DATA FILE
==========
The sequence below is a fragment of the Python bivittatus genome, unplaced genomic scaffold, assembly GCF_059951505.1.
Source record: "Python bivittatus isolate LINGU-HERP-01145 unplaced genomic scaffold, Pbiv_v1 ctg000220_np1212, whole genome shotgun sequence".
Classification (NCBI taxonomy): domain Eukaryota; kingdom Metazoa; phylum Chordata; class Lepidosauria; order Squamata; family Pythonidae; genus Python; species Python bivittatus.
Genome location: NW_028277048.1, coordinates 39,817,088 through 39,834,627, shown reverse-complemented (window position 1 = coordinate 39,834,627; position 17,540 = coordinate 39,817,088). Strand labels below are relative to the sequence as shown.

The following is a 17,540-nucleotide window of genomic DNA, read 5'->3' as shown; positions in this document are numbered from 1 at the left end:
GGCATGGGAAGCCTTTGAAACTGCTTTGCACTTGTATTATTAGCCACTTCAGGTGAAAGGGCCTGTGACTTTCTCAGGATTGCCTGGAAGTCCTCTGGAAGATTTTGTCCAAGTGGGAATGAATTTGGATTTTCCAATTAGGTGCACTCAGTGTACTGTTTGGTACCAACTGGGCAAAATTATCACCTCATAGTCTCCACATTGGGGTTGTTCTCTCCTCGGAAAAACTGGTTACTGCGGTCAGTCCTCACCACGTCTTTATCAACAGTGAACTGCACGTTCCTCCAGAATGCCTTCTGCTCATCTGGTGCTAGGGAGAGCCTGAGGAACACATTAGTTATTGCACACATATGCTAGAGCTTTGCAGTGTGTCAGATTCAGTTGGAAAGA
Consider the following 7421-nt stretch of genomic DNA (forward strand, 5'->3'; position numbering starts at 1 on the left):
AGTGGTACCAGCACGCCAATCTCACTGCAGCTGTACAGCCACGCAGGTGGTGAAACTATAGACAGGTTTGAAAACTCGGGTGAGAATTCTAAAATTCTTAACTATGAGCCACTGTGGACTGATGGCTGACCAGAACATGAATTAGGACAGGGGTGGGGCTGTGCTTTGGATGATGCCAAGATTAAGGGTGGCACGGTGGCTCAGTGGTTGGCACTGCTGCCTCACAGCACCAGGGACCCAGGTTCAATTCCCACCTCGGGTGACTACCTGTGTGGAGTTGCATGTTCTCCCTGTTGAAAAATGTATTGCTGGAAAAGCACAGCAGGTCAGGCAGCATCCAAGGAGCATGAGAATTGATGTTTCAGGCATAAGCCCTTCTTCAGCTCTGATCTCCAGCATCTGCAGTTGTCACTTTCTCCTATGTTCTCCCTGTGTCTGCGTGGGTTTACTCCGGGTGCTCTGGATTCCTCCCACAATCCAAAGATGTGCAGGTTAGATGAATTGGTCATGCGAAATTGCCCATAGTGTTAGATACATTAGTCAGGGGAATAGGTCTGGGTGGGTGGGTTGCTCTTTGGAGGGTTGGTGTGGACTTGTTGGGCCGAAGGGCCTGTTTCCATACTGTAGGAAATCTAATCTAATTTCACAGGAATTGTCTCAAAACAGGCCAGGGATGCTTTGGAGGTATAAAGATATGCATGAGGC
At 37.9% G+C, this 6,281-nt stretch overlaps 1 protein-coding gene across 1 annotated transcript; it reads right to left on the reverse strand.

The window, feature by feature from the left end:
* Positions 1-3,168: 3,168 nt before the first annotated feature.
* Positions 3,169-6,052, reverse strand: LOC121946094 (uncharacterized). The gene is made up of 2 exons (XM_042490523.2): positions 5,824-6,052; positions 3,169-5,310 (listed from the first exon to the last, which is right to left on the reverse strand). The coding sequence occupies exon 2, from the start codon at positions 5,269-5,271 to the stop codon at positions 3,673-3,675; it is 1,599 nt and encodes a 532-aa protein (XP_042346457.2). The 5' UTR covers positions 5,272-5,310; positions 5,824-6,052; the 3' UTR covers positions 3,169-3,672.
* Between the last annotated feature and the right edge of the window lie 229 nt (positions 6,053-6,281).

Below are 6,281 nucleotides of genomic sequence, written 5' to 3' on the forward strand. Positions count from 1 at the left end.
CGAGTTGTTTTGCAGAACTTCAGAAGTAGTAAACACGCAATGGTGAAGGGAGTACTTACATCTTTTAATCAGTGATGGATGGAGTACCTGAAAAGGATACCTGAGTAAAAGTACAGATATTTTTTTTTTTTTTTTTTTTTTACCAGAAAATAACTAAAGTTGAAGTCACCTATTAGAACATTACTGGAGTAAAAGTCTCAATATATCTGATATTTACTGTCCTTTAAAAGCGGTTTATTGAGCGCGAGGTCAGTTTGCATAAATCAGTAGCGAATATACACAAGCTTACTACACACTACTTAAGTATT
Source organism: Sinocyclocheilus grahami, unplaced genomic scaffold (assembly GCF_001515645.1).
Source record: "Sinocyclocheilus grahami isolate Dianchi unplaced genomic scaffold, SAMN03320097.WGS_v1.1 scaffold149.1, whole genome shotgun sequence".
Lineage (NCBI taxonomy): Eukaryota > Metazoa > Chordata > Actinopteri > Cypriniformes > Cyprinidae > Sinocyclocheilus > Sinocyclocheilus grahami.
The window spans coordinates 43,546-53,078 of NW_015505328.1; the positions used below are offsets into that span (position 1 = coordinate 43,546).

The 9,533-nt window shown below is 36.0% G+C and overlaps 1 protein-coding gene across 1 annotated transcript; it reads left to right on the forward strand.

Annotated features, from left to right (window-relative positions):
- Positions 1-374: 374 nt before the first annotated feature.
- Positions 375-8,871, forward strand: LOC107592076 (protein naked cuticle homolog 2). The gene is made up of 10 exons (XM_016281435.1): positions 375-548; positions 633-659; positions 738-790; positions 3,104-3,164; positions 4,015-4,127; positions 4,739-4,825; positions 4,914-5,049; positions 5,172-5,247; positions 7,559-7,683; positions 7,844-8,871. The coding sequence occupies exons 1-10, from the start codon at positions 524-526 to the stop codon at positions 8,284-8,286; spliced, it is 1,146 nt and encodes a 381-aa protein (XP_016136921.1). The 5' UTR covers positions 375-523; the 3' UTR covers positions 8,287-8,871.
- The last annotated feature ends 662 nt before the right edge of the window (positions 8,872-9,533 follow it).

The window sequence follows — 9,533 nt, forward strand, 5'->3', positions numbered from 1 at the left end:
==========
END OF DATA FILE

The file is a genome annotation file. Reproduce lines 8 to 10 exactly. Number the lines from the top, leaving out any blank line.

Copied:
AGTGGTACCAGCACGCCAATCTCACTGCAGCTGTACAGCCACGCAGGTGGTGAAACTATAGACAGGTTTGAAAACTCGGGTGAGAATTCTAAAATTCTTAACTATGAGCCACTGTGGACTGATGGCTGACCAGAACATGAATTAGGACAGGGGTGGGGCTGTGCTTTGGATGATGCCAAGATTAAGGGTGGCACGGTGGCTCAGTGGTTGGCACTGCTGCCTCACAGCACCAGGGACCCAGGTTCAATTCCCACCTCGGGTGACTACCTGTGTGGAGTTGCATGTTCTCCCTGTTGAAAAATGTATTGCTGGAAAAGCACAGCAGGTCAGGCAGCATCCAAGGAGCATGAGAATTGATGTTTCAGGCATAAGCCCTTCTTCAGCTCTGATCTCCAGCATCTGCAGTTGTCACTTTCTCCTATGTTCTCCCTGTGTCTGCGTGGGTTTACTCCGGGTGCTCTGGATTCCTCCCACAATCCAAAGATGTGCAGGTTAGATGAATTGGTCATGCGAAATTGCCCATAGTGTTAGATACATTAGTCAGGGGAATAGGTCTGGGTGGGTGGGTTGCTCTTTGGAGGGTTGGTGTGGACTTGTTGGGCCGAAGGGCCTGTTTCCATACTGTAGGAAATCTAATCTAATTTCACAGGAATTGTCTCAAAACAGGCCAGGGATGCTTTGGAGGTATAAAGATATGCATGAGGC
At 37.9% G+C, this 6,281-nt stretch overlaps 1 protein-coding gene across 1 annotated transcript; it reads right to left on the reverse strand.

The window, feature by feature from the left end: